A sweet cookie, a fresh burst of corn flavor; this unique treat was an eye-opening experience, with unbelievable flavor.
Does anyone else bake to slow down their world? Baking is where I turn to bring some semblance to the whirlwind, to quiet the roar through measuring and slowly turning the wet and the dry to something fragrant and delicious. I desire to bake far more than I actually do, especially with our daily breads, craving the time to turn out a loaf whenever it’s needed.
I have a ridiculous variety of flours in my pantry; rye, buckwheat, whole wheat, bread, spelt, almond, coconut, barley, corn; I’ve been experimenting with wheat alternates in a few recipes, daring to stretch in to more alternatives, more flavors and textures in my baked goods. There are a few more varieties that I’m eyeing, adding recipes to try out. I love seeing shelf upon shelf of these options in the grocer to explore and create. to move far away from refined white flour. I’m fairly certain that gluten isn’t an issue for me, but our health is always foremost on my mind and if there are better options available for baking, I’m more than willing to seek those out if it means a healthier end product.
What does this have to do with Corn Cookies, you ask? Well, not health; not with these, anyway. It does have a little bit to do with stepping outside the box when it comes to cookies.
I’ve heard a great deal about the Momofuku Milk Bar in New York City. I’ve paged through the gorgeous cookbook; tried bites of their Compost Cookies, the Crack Pie, the baked milk crumbs that I made my eyes glaze over in joy. I think most in the food world know of the crazy, no-holds barred atmosphere that is Momofuku, where David Chang believes in pushing every boundary. The Noodle Bar, Chang’s original restaurant, was even featured in the television show ‘Treme’ if you ever saw it. And if you didn’t, watch it. Stellar. Especially if you’re a jazzhound like I am.
There’s a coffee counter where I work, and as I passed by one afternoon, one of the Baristas called out to me ‘Hey! You want to try a Corn cookie?’ I was a bit repulsed, actually, thinking corn chunks and other weird stuff like that. And I wanted to shake my head and say ‘Not a chance!’ but this young guy has a knack for food and spends A LOT of money on crazy expensive cookbooks that he slowly pages through during down time. He’s always trying something new, and wanders over to me regularly to seek an opinion. What he never does is offer me so much as a glimpse in to what he makes, so I said ‘Yes.’ and he handed me a thick, yellow cookie that I tentatively took a bite from. He was watching me closely, smirking. The corn taste roared through my mouth like an oppressive August day, amidst a tender, buttery crumb. My mouth cheered. I was floored. A few weeks later he brought me another one, this time, the warmth of the oven was still clinging to it, and as I bit down, the familiar taste filled my head and I thought ‘I have to make these.’ I imagined them to be a challenge, but quite frankly, if you can find the freeze-dried corn (available at Target under the Archer Farms label) and corn flour (Bob’s Red Mill makes it- NOTE: DO NOT sub Masa corn flour- it’s not the same) then you’ve got the battle won.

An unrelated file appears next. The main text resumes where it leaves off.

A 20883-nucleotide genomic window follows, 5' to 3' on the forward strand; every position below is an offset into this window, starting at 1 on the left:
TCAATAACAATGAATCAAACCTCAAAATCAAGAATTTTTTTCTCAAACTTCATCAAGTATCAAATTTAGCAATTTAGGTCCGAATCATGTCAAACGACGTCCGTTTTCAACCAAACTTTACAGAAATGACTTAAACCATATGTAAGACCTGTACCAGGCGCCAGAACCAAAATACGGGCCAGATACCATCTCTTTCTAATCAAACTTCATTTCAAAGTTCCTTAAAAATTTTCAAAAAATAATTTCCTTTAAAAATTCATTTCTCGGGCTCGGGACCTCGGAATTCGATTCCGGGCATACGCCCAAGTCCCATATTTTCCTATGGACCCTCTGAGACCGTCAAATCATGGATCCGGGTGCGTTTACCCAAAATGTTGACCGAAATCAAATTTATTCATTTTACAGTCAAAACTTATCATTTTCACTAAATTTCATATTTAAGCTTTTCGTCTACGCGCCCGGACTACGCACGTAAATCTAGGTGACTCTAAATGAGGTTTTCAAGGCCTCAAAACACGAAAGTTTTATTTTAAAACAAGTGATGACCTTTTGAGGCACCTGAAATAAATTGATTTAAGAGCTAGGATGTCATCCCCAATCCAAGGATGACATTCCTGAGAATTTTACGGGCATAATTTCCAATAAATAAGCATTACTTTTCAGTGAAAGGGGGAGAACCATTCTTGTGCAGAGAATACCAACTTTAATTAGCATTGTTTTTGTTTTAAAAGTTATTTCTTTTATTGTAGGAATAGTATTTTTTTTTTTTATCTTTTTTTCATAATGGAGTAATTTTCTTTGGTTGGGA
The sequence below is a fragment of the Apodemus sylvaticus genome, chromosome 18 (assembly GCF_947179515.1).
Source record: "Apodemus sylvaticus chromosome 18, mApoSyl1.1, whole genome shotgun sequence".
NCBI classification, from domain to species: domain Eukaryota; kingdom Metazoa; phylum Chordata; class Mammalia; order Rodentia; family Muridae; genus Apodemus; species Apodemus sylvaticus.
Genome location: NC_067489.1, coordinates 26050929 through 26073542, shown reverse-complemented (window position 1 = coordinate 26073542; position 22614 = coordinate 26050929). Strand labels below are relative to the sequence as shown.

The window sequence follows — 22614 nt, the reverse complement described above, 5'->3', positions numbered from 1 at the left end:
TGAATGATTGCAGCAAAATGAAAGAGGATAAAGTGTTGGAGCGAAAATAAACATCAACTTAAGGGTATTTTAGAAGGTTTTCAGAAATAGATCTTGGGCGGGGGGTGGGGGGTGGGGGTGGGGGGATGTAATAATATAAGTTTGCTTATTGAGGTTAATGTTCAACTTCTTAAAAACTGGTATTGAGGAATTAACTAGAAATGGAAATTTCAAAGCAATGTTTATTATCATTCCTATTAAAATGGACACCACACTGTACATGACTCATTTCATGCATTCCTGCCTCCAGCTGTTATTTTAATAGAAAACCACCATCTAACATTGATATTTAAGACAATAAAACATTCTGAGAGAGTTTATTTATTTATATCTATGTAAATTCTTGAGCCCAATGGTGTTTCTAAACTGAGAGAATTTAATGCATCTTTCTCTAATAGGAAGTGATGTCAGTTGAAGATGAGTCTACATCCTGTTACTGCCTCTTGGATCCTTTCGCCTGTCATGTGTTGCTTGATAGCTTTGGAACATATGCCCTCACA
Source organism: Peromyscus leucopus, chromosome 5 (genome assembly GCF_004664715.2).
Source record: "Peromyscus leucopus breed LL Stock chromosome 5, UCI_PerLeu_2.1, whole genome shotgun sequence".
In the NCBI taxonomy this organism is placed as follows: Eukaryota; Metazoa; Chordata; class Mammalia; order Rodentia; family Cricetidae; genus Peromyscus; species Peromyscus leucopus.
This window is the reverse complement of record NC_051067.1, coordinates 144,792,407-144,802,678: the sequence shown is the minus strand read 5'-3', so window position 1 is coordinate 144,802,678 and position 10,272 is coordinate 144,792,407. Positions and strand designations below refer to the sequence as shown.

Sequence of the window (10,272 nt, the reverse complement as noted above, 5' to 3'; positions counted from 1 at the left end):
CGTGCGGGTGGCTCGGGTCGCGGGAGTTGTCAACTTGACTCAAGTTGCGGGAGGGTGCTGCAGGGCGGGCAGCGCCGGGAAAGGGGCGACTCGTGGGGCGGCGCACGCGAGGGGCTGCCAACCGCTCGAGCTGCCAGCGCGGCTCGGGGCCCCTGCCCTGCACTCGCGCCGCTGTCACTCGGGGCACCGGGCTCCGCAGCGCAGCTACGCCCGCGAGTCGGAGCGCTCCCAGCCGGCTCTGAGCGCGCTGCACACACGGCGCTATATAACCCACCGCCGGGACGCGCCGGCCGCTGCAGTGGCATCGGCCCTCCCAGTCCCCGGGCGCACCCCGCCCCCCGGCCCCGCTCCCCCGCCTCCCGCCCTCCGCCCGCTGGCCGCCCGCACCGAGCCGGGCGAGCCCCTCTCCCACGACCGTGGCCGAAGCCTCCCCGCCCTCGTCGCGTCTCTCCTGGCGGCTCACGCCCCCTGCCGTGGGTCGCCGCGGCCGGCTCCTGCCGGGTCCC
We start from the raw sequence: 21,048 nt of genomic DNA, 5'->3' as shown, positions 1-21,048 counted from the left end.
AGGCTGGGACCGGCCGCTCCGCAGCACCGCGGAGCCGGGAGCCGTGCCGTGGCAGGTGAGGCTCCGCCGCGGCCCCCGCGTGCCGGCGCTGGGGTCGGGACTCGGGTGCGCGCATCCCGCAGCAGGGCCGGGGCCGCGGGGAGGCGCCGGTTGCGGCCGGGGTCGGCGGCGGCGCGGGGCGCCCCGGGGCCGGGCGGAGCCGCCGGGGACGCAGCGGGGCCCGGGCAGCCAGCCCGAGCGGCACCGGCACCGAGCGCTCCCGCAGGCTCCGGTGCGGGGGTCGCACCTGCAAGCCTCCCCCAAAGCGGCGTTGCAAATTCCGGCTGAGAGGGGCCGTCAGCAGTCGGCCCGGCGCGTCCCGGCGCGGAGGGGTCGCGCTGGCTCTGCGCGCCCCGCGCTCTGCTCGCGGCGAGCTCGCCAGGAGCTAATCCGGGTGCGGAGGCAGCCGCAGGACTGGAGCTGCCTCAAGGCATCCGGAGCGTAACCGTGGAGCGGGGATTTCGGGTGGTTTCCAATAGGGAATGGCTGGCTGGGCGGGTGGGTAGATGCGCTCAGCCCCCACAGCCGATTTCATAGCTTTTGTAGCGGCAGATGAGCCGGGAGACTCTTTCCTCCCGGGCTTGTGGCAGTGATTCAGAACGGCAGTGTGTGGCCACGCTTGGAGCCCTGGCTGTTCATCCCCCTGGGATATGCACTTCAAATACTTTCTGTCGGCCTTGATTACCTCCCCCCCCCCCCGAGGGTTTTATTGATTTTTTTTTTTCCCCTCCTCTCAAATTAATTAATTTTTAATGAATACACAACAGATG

These cookies kind of defy everything cookie-like. And that’s what makes them so far outside the box, and right at home from Momofuku. There’s the half pound of butter and sugar that gives them cookie rockstar status, then you add the corn everything and it’s a vegetable. But it’s a cookie. I admit, it’s weird. That’s why you need to try them for yourself.
Momofuku Corn Cookies
16 T (2 sticks) unsalted butter, softened
1-1/2 c. superfine sugar
1-1/3 c. flour (I used straight whole wheat flour this time, but next round will experiment with some other options)
1/4 c. corn flour (this is NOT the same as Masa corn flour)
2/3 c. freeze-dried corn powder (place the freeze dried corn kernels in a food processor or blender to pulverize)
3/4 t. baking powder
1/4 t. baking soda
1-1/2 t. kosher salt
Combine butter and sugar in a stand mixer with the paddle attachment. Cream for 2-3 minutes on medium-high, scraping the sides once or twice.
Add the egg and continue to beat at medium-high for 7 minutes. Mixture will double in volume.
Whisk together the flour, corn flour, corn powder, baking powder, baking soda and salt; add to the creamed mixture and mix on lowest speed only until completely blended. Portion out dough and chill for at least an hour. Do not bake cookies from room temperature. With the amount of butter in them, they will spread impossibly. They must be chilled.
Bake at 350° for 12-16 minutes, or until tops are browned and center springs back when touched. The cookies will be puffed up, falling slightly as they cool.